There is another phase of the matter to which I wish to refer. An Arbitration Court that was brought into being by this Government gave a declaration in favour of a 44-hour week, to the great consternation of the employers of this country. For many years the trade unions have been compelled to wait for upwards of twelve months to have their cases heard by the court. Notwithstanding the demands made by the unions and Labour members in this Parliament, both this Government and its predecessor absolutely refused to expedite the hearing of cases. On many occasions I endeavoured to secure the appointment of a sufficient number of judges to enable the question of hours to be dealt with, but the decision was always that the court must not deal with that question. The honorable member for Bass (Mr. J Jackson) this morning referred in sneering terms to the attitude of the wharf labourers towards the Arbitration Court. That honorable member supports a Government which amended the act in such a way as to make it impossible for one judge to deal with the question of hours, and also refused to appoint a sufficient number of judges. For over two years, at the behest of the employers, the Government has prevented that question from being referred to the court. As an honorable senator, Judge Drake-Brockman, assisted to perpetrate that injustice upon the workers of Australia. While this government and its predecessor were tampering with the industrial judiciary we heard not one word of complaint from those who take advantage of every opportunity tq criticize the attitude of the trade unions of Australia towards arbitration. Later, when in order to deal with the referendum, three judges were appointed-

Mr Latham - What does the honorable member mean by saying that " in order to deal with the referendum three judges were appointed?"

Mr BLAKELEY - Well, shall I say that coincident with the referendum on the Constitution Alteration Bill and in anticipation that it would be carried, three judges were appointed? We can understand the amazement of the people who made the appointments at the two to one judgment in favour of a 44-hour week. Again, in order to protect the interests of the employers and to give their supporters a quid pro quo for funds placed at the disposal of the party by the employers, another judge was appointed to make the world safe, I suppose, for democracy - and the employers. Mr. DrakeBrockman, being a safe man and a good party supporter, was appointed to the position which he now occupies, and as a Judge of the Arbitration Court he deals with the claims that come before him. I for ohe decline to accept that gentleman as an unbiased judge. The AttorneyGeneral's weak defence of the questionable appointment, and the still weaker defence by the Government whip (Mr. Manning), has not satisfied the committee. Most certainly it will not satisfy the trade unions of Australia.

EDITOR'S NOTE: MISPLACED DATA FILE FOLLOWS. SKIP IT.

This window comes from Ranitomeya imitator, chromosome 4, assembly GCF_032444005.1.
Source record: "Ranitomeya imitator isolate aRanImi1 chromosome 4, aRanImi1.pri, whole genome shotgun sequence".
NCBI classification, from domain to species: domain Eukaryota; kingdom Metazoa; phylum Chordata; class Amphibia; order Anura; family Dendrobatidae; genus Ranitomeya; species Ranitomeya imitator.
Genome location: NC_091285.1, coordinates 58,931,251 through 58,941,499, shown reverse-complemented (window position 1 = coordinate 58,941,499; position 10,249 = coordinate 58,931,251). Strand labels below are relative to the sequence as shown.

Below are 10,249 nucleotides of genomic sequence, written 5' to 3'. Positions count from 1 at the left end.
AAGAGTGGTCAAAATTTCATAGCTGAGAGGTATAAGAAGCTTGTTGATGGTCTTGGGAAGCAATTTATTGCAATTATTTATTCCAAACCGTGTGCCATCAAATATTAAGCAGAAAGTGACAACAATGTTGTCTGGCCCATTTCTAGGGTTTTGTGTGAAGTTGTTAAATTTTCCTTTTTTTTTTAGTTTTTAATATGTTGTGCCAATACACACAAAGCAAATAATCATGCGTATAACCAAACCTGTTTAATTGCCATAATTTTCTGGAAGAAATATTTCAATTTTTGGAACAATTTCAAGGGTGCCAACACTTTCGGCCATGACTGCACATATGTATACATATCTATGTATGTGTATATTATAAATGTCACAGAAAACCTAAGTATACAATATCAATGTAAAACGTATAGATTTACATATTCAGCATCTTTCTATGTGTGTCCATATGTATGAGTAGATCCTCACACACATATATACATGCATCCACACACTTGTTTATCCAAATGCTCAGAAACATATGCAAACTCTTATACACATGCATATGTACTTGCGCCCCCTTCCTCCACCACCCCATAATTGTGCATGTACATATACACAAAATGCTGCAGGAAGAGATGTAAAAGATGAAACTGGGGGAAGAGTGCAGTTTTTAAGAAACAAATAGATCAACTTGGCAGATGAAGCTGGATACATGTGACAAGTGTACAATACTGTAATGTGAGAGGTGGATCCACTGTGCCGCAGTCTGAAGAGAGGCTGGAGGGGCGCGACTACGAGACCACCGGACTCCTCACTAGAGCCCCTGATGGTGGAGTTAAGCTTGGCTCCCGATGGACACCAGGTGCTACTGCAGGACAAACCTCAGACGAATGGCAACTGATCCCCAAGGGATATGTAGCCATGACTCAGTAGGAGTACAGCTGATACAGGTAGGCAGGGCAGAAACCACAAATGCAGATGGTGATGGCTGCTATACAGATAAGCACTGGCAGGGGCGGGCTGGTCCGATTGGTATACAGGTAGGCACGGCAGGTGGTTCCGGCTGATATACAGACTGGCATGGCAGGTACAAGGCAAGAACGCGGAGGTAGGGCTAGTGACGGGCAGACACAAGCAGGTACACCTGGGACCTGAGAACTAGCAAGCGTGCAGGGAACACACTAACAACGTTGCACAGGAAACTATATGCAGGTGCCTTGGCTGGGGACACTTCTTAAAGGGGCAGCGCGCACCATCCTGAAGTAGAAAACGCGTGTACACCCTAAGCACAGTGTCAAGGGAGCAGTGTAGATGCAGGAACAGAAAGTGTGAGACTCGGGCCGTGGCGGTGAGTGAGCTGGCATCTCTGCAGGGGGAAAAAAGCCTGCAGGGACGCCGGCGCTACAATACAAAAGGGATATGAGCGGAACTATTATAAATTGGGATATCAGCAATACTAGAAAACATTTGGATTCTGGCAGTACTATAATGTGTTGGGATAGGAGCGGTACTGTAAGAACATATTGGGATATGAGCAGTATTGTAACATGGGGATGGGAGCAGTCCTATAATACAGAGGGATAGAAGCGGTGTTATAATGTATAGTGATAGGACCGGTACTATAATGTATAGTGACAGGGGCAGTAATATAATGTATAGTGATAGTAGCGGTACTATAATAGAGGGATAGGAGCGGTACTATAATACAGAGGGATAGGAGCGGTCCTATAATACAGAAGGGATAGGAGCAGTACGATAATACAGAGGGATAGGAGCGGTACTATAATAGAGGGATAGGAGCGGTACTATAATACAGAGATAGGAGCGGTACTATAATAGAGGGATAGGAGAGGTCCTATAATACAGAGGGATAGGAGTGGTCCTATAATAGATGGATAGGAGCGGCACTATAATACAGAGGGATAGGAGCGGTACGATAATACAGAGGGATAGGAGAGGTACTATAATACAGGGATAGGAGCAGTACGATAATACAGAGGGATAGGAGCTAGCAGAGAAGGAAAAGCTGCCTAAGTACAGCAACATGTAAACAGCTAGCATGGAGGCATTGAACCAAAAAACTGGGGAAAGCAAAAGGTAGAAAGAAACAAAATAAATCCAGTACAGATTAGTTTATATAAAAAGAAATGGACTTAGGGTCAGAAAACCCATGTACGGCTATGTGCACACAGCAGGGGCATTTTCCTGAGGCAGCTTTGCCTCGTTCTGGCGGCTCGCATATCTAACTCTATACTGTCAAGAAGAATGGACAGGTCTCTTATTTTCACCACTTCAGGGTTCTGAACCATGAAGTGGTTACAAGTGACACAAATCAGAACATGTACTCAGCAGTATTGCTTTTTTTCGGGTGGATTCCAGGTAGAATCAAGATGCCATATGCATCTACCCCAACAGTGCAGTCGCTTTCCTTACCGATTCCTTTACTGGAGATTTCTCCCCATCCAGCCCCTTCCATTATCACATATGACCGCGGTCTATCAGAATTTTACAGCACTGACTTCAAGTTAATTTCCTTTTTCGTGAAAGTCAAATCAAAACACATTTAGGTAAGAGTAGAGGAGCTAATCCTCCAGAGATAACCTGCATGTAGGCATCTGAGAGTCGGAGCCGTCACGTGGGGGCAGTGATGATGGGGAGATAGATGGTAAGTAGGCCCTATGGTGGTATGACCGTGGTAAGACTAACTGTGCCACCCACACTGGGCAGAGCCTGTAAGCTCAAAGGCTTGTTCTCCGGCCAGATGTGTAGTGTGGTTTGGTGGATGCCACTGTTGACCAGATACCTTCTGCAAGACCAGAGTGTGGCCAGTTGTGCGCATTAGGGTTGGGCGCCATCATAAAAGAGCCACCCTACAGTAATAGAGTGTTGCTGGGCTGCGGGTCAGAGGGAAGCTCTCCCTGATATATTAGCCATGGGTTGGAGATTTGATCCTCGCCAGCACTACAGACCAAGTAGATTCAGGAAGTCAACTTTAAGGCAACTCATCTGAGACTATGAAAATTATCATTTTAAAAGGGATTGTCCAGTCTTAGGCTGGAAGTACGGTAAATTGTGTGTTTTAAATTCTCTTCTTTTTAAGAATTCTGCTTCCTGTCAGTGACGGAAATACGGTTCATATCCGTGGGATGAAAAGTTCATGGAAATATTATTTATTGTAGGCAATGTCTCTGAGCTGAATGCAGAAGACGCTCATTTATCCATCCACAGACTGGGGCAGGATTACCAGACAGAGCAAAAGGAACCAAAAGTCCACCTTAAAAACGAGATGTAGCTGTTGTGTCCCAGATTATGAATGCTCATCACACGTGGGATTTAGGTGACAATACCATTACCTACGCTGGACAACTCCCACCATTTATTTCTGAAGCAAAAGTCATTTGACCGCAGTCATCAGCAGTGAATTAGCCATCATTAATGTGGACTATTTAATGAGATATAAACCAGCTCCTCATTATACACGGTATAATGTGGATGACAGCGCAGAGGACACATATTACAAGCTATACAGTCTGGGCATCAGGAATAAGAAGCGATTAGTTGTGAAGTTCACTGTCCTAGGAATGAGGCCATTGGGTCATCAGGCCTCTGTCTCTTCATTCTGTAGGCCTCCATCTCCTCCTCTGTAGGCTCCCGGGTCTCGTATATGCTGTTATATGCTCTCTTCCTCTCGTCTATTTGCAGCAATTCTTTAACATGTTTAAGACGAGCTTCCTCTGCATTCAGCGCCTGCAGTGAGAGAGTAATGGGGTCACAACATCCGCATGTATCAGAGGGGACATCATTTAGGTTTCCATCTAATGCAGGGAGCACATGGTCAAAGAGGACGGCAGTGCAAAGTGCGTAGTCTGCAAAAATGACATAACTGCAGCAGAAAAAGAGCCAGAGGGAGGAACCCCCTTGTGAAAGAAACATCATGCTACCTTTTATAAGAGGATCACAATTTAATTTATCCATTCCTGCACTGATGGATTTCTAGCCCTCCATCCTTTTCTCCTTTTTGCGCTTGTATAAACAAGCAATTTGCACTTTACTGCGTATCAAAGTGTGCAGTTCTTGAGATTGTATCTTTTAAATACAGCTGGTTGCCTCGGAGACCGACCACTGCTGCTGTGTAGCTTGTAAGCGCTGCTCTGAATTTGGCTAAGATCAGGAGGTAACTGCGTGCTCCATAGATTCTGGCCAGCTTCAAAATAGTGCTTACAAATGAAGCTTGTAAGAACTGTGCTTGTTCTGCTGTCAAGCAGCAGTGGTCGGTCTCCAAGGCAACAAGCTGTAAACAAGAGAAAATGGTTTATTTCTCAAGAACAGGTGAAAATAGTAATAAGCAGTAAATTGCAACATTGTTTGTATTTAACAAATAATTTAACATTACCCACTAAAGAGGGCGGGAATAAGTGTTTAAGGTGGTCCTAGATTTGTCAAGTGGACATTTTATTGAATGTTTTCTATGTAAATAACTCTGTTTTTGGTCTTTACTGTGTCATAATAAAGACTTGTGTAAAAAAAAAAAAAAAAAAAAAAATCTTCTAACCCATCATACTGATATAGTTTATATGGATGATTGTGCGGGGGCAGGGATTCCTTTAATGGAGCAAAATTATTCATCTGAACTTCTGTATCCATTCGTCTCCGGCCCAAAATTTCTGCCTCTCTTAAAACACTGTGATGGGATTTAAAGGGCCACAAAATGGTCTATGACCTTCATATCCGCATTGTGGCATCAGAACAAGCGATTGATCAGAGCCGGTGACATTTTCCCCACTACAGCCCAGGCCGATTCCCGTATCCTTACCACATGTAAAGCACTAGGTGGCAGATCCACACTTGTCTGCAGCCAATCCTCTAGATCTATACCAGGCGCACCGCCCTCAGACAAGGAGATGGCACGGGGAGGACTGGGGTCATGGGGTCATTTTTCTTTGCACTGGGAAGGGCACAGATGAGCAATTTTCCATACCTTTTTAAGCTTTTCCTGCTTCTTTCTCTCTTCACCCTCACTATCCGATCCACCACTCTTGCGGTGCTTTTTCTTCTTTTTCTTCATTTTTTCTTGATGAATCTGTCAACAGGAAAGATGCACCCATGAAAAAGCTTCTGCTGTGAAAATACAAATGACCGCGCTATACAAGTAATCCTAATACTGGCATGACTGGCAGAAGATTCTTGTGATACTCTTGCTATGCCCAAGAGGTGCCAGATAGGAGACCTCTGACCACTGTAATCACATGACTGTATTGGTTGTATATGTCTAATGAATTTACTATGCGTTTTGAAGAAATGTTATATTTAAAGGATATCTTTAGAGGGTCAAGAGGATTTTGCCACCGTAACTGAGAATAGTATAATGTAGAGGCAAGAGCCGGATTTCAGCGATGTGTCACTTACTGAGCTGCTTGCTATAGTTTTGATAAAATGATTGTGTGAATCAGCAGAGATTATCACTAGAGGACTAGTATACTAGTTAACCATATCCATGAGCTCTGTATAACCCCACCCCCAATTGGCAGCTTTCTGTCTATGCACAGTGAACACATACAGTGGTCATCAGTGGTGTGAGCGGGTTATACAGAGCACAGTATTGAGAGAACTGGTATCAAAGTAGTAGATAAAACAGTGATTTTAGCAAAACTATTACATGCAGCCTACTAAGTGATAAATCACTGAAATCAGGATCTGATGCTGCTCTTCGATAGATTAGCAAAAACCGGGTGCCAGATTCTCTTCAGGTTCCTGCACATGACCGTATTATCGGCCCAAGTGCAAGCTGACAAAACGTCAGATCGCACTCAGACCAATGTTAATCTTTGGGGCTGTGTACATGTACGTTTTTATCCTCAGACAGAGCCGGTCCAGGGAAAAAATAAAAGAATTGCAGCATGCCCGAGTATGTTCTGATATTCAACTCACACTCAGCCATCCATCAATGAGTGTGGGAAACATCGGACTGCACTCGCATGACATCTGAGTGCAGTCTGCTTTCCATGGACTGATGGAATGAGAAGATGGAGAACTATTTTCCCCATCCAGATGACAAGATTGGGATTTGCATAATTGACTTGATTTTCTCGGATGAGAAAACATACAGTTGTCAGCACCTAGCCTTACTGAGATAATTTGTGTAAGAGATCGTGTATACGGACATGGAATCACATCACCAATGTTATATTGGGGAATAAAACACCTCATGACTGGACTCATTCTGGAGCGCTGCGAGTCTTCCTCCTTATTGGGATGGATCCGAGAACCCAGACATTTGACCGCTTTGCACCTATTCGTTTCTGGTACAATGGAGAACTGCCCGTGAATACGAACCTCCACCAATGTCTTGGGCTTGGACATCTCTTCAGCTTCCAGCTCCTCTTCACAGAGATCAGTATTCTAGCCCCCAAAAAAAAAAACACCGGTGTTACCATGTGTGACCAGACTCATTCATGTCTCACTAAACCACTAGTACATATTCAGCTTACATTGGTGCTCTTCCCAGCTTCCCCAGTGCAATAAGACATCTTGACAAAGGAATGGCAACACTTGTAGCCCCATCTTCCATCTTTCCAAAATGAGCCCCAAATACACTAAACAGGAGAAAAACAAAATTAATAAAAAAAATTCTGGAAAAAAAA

Mr Manning - It has been generally approved.

Mr BLAKELEY - I can quite understand the honorable member for Macquarie, as a representative of the employing class, saying that. The honorable member was, I believe, a delegate of the Employers' Federation, and speaks from experience.

Mr Manning - Mr. Chairman, that statement is absolutely incorrect, and I ask that the honorable member for Darling be made to withdraw it.

Mr BLAKELEY - If the statement is offensive to the honorable member, and if he is not a member of the Employers' Federation, I shall withdraw it. For the time being, the Government has a majority in this Parliament; but I remind Ministers that the political pendulum swings to and fro, displacing one party and elevating another. If this Government, by bestowing gifts in this way on party hacks or party advocates, intends to set an example of spoils to the victor, it cannot later object if another Government acts similarly by appointing its friends to the many positions that may become available. If this course is to be adopted, we shall soon be in line with the position in America where it is a case of " One in, all in ; one out, all out." In the United States of America, when a government goes out of office, the judiciary and civil servants all go out, too. If the Government and its supporters are satisfied with the appointment to which we have taken strong exception, and if they are prepared to let it stand as an example, they should be the last to object if, at a later period in our .history, that example is followed by the Labour party.